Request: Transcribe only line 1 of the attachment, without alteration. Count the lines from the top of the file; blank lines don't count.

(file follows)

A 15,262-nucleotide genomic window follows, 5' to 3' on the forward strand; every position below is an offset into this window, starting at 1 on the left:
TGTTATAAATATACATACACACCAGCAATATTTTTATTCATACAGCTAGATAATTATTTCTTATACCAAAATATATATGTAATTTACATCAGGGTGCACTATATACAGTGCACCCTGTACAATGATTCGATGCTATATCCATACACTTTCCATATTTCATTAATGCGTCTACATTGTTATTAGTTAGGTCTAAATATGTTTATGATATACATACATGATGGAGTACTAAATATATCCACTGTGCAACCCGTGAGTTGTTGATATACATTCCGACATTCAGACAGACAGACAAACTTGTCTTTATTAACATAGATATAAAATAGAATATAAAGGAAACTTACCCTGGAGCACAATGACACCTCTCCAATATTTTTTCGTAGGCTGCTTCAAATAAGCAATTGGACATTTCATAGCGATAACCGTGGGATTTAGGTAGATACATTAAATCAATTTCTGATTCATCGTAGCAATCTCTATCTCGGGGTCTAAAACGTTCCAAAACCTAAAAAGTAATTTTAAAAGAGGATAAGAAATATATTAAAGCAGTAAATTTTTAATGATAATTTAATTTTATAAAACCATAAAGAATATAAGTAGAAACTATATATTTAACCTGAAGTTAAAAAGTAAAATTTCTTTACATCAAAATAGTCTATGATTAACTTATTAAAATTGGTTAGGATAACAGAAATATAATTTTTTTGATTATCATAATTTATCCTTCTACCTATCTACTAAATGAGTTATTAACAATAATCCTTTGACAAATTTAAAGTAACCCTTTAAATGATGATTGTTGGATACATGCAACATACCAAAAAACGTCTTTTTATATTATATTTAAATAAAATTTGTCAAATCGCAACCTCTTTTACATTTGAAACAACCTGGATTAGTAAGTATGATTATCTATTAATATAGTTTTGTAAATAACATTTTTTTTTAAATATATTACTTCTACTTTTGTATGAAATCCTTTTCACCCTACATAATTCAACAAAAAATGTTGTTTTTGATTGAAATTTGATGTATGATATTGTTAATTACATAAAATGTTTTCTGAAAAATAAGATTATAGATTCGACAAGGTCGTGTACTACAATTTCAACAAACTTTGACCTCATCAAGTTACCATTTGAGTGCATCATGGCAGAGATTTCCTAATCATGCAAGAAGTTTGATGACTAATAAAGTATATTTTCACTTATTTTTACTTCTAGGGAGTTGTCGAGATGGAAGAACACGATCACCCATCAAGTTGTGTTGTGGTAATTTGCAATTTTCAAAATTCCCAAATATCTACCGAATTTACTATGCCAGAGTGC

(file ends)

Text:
A 15,262-nucleotide genomic window follows, 5' to 3' on the forward strand; every position below is an offset into this window, starting at 1 on the left: